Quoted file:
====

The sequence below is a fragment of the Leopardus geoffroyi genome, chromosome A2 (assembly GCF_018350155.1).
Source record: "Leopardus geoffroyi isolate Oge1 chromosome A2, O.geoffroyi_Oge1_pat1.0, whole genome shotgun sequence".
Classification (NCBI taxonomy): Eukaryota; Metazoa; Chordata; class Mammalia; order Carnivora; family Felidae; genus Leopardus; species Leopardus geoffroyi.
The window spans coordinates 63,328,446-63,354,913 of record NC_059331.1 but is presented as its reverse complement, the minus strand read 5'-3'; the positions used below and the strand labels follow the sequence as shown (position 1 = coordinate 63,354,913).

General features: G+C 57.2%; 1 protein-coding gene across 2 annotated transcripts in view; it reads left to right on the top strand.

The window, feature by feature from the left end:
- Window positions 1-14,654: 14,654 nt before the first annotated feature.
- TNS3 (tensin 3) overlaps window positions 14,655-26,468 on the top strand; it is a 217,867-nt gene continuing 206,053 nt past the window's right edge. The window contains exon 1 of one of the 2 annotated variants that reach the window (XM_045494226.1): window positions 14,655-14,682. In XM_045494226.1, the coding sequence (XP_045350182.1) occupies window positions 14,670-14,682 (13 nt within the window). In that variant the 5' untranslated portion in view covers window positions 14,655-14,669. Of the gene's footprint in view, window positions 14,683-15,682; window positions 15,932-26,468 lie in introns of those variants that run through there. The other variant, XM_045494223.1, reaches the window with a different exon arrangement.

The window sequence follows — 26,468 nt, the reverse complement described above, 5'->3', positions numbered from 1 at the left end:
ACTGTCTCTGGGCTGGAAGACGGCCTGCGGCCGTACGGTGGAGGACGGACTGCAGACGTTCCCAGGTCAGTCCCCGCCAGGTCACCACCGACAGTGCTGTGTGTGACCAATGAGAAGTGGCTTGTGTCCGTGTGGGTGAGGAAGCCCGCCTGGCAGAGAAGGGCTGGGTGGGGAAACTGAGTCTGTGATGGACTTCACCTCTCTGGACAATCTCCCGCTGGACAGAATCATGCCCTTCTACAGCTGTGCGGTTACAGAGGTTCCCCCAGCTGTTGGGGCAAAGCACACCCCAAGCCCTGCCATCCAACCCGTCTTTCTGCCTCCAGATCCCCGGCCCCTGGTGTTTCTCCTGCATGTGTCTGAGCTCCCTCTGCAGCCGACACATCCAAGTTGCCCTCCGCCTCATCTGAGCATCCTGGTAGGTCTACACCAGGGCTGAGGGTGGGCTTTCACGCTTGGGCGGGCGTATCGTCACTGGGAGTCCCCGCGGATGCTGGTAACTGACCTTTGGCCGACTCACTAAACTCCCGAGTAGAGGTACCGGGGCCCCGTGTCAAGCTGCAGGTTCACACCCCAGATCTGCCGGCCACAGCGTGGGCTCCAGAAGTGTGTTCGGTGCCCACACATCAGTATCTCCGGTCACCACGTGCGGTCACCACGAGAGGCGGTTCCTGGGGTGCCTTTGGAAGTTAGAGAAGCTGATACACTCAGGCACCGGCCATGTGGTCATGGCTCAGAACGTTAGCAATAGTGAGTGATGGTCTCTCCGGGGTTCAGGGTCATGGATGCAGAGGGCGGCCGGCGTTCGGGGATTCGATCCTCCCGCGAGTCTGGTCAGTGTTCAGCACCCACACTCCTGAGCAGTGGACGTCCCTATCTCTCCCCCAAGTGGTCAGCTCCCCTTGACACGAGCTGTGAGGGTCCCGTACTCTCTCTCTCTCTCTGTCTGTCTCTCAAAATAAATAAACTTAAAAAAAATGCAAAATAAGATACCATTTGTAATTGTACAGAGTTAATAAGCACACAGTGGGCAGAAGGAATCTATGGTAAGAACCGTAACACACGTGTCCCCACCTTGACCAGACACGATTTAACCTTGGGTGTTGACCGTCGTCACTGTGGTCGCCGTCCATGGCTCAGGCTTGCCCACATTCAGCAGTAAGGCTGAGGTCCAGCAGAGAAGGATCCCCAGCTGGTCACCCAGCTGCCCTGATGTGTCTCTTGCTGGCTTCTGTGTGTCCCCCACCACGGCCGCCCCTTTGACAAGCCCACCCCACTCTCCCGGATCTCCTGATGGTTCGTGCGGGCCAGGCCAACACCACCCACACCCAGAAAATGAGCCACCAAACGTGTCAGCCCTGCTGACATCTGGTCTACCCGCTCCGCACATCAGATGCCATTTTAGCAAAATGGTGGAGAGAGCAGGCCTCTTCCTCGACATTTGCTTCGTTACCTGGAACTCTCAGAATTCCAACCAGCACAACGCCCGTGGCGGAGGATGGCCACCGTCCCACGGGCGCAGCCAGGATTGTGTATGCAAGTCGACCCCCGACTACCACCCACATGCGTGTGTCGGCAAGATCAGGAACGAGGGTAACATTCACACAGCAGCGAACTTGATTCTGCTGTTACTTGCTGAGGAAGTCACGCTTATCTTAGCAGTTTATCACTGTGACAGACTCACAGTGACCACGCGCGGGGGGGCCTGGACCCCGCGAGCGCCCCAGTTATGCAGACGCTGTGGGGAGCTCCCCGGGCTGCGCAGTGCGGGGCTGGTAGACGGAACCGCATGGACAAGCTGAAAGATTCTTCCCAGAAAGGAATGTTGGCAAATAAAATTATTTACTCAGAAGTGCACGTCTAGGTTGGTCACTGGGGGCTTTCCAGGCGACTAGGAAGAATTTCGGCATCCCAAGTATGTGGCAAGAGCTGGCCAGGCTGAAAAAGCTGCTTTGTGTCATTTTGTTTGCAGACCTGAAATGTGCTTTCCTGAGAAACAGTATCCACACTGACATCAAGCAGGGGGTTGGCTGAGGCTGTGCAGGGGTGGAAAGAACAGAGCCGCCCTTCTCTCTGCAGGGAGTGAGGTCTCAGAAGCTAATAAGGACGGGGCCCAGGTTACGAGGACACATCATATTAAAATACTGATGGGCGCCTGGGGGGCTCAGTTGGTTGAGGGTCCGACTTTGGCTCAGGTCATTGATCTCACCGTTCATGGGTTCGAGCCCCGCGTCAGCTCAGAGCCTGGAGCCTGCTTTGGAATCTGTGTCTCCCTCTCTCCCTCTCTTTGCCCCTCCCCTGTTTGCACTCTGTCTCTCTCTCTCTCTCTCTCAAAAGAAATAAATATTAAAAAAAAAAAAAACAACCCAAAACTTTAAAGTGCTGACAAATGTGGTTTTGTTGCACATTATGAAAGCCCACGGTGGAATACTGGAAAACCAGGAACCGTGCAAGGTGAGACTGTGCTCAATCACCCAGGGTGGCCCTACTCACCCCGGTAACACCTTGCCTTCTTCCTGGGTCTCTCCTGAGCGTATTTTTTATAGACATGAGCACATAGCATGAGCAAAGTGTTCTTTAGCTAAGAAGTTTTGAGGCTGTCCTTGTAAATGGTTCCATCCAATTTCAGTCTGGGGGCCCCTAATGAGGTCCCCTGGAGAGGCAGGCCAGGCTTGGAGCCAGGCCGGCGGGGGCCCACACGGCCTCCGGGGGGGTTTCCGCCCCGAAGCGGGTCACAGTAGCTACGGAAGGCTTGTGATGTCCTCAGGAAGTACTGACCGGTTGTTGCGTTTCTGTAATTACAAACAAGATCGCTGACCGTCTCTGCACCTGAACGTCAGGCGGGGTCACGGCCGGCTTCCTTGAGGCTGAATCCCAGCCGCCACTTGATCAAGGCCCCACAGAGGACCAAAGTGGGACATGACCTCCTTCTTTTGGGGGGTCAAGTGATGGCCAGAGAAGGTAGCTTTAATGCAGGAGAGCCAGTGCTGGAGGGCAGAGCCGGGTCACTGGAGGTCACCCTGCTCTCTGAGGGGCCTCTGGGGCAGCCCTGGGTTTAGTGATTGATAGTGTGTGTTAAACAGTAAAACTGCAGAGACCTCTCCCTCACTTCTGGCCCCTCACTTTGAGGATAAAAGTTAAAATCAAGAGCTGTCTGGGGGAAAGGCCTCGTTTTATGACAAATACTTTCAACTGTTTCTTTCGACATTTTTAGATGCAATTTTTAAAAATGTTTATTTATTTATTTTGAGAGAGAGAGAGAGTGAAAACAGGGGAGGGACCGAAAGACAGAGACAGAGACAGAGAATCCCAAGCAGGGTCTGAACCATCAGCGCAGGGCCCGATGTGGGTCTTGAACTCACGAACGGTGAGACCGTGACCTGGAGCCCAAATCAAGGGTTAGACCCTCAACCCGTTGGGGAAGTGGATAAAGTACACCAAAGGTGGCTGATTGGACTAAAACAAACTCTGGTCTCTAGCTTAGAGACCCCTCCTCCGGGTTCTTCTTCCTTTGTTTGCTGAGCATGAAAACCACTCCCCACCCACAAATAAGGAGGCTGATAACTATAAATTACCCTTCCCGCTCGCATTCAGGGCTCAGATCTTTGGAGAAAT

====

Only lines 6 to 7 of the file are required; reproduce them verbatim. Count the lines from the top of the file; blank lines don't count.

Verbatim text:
The window, feature by feature from the left end:
- Window positions 1-14,654: 14,654 nt before the first annotated feature.